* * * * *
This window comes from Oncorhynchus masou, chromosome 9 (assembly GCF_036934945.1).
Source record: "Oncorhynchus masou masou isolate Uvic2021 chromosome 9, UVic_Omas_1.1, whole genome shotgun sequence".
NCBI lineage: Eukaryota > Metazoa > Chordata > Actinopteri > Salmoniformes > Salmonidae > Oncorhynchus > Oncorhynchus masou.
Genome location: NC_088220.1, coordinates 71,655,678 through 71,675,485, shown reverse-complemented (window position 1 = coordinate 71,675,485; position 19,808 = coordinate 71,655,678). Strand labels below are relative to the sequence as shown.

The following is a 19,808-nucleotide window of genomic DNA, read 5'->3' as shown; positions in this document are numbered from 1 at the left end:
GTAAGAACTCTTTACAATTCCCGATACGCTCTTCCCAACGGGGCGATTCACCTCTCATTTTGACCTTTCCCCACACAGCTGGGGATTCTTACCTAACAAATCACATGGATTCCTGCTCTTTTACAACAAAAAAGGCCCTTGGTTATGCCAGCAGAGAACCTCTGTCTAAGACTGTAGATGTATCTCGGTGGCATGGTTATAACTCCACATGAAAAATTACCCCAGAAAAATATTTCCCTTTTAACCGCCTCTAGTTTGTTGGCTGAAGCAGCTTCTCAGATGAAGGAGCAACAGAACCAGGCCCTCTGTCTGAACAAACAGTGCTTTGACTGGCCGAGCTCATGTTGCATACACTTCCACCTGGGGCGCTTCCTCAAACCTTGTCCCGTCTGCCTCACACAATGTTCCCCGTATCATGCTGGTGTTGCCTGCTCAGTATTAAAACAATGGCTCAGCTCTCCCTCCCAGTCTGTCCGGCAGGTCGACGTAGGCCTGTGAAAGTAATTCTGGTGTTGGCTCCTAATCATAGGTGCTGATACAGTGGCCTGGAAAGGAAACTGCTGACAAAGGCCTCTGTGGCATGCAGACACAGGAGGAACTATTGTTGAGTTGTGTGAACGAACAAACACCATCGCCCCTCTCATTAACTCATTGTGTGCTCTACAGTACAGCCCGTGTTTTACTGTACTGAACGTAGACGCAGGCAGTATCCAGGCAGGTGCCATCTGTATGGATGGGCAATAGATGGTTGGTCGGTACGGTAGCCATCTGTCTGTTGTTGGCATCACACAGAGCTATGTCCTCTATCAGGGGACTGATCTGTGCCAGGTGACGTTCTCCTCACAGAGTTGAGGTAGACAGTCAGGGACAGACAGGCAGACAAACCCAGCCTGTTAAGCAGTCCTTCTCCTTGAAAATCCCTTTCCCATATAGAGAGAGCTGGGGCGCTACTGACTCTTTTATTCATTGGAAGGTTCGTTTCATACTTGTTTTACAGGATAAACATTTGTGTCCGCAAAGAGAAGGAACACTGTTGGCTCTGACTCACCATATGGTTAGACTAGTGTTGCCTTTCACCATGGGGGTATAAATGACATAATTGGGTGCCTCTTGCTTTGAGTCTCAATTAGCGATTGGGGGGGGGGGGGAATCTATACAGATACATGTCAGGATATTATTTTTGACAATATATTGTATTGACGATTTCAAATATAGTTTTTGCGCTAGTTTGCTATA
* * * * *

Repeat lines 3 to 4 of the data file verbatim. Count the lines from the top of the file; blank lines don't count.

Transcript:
NCBI lineage: Eukaryota > Metazoa > Chordata > Actinopteri > Salmoniformes > Salmonidae > Oncorhynchus > Oncorhynchus masou.
Genome location: NC_088220.1, coordinates 71,655,678 through 71,675,485, shown reverse-complemented (window position 1 = coordinate 71,675,485; position 19,808 = coordinate 71,655,678). Strand labels below are relative to the sequence as shown.